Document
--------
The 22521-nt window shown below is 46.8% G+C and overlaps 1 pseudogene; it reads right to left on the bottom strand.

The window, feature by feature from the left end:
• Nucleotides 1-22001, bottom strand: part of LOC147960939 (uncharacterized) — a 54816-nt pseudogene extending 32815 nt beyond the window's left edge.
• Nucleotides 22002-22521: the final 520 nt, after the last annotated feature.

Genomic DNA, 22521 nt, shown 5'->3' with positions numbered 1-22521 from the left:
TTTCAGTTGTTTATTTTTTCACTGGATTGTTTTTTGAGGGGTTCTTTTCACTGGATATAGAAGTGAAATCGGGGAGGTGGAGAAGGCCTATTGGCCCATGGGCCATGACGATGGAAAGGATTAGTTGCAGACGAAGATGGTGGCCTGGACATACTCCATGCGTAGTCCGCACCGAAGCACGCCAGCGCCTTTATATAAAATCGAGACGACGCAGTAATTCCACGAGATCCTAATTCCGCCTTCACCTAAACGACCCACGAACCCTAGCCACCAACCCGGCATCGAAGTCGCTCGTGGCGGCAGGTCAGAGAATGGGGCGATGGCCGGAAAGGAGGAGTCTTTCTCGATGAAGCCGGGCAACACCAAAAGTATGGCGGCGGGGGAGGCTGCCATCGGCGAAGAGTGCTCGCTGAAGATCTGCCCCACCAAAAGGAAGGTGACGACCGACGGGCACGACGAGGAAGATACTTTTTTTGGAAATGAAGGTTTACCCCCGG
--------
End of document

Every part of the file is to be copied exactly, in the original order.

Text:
The 22521-nt window shown below is 46.8% G+C and overlaps 1 pseudogene; it reads right to left on the bottom strand.

The window, feature by feature from the left end:
• Nucleotides 1-22001, bottom strand: part of LOC147960939 (uncharacterized) — a 54816-nt pseudogene extending 32815 nt beyond the window's left edge.
• Nucleotides 22002-22521: the final 520 nt, after the last annotated feature.

Genomic DNA, 22521 nt, shown 5'->3' with positions numbered 1-22521 from the left:
TTTCAGTTGTTTATTTTTTCACTGGATTGTTTTTTGAGGGGTTCTTTTCACTGGATATAGAAGTGAAATCGGGGAGGTGGAGAAGGCCTATTGGCCCATGGGCCATGACGATGGAAAGGATTAGTTGCAGACGAAGATGGTGGCCTGGACATACTCCATGCGTAGTCCGCACCGAAGCACGCCAGCGCCTTTATATAAAATCGAGACGACGCAGTAATTCCACGAGATCCTAATTCCGCCTTCACCTAAACGACCCACGAACCCTAGCCACCAACCCGGCATCGAAGTCGCTCGTGGCGGCAGGTCAGAGAATGGGGCGATGGCCGGAAAGGAGGAGTCTTTCTCGATGAAGCCGGGCAACACCAAAAGTATGGCGGCGGGGGAGGCTGCCATCGGCGAAGAGTGCTCGCTGAAGATCTGCCCCACCAAAAGGAAGGTGACGACCGACGGGCACGACGAGGAAGATACTTTTTTTGGAAATGAAGGTTTACCCCCGG